Church, State chase leads on ivory traffic-A A +A
Thursday, September 27, 2012
DIFFERENT church and state groups will investigate the trade and collection of religious items made from ivory, following a magazine article that quoted a Cebu priest on the trade.
The Cebu-based and National Commission on Cultural Heritage of the Church, the Department of Environment and Natural Resources (DENR) 7 and the National Bureau of Investigation (NBI) will conduct separate inquiries.
Cebu Archbishop Jose Palma will tap the Archdiocesan Commission on the Cultural Heritage of the Church to investigate religious items made from new ivory, including the collection of Msgr. Cristobal Garcia.
Garcia, the Archdiocesan Commission on Worship chairman, was interviewed by writer Bryan Christy for an article in the October issue of the National Geographic magazine titled “Blood Ivory”.
Palma, who is also the Catholic Bishops Conference of the Philippines president, has also directed the church’s National Commission on Cultural Heritage to formulate guidelines in the ownership of ivory-made religious items.
“The Church does not condone ivory smuggling or other illegal activities, although in the past, ivory was one of the materials used in the adornment of liturgical worship,” the archbishop said.
“While these ivory artifacts crafted long before the ban are considered the cultural heritage of the Church, in no way does she encourage the use of ivory for new implements,” he added.
Cebu Auxiliary Bishop Julito Cortes will make follow-up actions with regards to heritage conservation. He is the CBCP’s chairman on cultural heritage.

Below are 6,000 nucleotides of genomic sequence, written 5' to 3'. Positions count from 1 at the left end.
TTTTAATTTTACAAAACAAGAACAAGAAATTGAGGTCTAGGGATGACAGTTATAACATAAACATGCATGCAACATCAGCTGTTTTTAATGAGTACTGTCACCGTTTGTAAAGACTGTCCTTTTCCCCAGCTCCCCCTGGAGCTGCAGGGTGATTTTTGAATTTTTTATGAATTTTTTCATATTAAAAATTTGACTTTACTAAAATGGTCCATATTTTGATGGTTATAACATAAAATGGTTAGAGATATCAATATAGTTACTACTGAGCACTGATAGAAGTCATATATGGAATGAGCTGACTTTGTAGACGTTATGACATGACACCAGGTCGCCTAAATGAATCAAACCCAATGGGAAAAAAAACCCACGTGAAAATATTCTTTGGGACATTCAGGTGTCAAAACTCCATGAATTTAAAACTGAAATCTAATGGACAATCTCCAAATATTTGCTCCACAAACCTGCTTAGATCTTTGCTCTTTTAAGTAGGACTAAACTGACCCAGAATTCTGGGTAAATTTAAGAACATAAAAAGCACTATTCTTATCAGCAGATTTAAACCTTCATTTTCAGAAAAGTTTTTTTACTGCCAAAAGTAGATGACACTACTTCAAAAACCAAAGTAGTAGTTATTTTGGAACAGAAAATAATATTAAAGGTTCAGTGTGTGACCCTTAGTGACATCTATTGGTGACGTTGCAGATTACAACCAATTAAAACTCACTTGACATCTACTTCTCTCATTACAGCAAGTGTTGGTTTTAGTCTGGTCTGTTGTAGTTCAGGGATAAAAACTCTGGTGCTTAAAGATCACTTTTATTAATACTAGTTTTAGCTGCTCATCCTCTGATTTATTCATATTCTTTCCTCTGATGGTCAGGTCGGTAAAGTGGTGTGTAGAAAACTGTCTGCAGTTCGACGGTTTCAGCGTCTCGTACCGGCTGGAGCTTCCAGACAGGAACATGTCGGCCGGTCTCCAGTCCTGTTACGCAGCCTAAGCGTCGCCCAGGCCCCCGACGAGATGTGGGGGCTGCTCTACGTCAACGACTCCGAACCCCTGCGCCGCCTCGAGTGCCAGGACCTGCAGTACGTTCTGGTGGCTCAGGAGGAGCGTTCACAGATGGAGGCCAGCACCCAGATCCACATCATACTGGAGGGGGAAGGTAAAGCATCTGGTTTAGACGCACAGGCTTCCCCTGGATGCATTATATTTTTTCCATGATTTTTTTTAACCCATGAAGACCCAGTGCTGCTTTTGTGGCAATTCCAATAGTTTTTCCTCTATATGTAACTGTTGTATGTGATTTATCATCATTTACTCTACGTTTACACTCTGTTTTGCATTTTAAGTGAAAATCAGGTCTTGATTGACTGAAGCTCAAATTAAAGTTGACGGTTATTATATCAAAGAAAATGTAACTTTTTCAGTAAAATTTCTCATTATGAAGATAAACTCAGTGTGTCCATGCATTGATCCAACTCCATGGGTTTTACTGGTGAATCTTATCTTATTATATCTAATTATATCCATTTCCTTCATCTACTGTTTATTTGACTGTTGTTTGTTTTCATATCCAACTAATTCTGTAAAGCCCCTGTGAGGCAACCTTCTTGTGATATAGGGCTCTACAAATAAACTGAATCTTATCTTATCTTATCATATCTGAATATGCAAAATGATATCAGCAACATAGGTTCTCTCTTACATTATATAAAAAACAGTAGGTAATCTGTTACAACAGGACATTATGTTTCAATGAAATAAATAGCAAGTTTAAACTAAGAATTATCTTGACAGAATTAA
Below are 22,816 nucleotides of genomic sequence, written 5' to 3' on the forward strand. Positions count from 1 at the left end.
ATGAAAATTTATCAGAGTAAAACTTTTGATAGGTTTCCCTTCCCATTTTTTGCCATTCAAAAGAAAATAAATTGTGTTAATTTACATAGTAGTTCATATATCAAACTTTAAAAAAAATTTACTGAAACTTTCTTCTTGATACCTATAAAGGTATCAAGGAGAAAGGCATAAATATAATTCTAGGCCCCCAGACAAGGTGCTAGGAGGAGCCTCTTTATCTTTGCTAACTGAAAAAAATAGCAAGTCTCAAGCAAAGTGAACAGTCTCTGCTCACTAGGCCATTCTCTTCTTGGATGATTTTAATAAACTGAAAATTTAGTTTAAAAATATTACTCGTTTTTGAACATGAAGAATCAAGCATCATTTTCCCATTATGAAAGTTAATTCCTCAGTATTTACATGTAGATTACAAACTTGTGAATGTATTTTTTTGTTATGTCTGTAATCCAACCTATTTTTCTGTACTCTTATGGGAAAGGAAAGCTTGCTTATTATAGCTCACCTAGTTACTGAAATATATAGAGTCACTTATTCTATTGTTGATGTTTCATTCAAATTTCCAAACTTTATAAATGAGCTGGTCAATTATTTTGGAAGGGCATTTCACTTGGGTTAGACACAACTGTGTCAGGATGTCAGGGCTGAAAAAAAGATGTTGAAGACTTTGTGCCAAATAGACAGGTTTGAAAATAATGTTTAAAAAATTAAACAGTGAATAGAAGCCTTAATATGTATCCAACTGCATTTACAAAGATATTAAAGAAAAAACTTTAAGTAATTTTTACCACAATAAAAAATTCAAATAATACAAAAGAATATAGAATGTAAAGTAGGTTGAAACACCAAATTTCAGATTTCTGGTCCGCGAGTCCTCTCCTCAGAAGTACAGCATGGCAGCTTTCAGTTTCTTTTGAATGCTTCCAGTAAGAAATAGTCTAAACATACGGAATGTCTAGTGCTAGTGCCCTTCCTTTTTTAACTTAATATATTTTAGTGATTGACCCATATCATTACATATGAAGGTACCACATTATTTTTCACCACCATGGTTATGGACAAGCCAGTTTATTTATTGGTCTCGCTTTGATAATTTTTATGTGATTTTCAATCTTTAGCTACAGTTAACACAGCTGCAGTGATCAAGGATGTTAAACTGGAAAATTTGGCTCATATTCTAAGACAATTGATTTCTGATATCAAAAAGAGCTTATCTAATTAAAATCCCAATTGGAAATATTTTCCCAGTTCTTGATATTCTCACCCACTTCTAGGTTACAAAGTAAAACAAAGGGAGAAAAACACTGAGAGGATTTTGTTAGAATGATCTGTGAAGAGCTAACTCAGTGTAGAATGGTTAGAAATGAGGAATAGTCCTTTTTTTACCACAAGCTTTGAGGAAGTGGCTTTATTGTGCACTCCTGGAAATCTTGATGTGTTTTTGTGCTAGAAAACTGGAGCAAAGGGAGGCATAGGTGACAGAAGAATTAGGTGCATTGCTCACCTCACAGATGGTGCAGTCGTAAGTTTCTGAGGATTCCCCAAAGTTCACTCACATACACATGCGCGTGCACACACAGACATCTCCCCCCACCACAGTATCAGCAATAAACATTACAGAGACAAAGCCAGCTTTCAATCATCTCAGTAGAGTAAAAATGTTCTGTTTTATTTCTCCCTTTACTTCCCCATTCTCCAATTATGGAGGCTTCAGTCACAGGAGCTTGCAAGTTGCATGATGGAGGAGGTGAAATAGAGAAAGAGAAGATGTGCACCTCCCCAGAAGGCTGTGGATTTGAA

The DENR 7 has organized a team to conduct a field investigation led by Provincial Environment and Natural Resources Officer (PENRO) Cebu Richard Abella with Protected Areas and Wildlife Division chief Jose Layese and Ariel Rica.
“The investigation will not only focus on certain persons but will also try to look into the local situation,” said DENR 7 Regional Executive Director Dr. Isabelo R. Montejo in a statement.
“We are now closely coordinating with other law enforcement agencies, particularly the Bureau of Customs and the National Bureau of Investigation (NBI) and other concerned authorities on the reported smuggled goods,” he added.
In a statement that was delivered during a press conference in Cebu City yesterday, Archbishop Palma reiterated that the Church supports the ban on ivory.
Palma also clarified the claims made by the National Geographic writer on the perception of religious icons among Filipinos.
“While it is true that icons are venerated by us because through them we are able to tangibly express our faith in God and our devotion to the saints, in no way does the Church teach that these icons are in fact God Himself or the saints themselves,” he said.
As to Garcia, the archbishop said “the right of the person concerned for a fair and just hearing” should be considered.
“The account given by the National Geographic Magazine needs to be assessed as to its veracity, considering that the article smacks of bias against religious practices,” he added.
Garcia is known as a collector of religious items and antique artifacts, and has an annual display of Nativity scenes at the Archdiocesan Shrine of the Black Nazarene in Barangay Cansojong in Talisay City.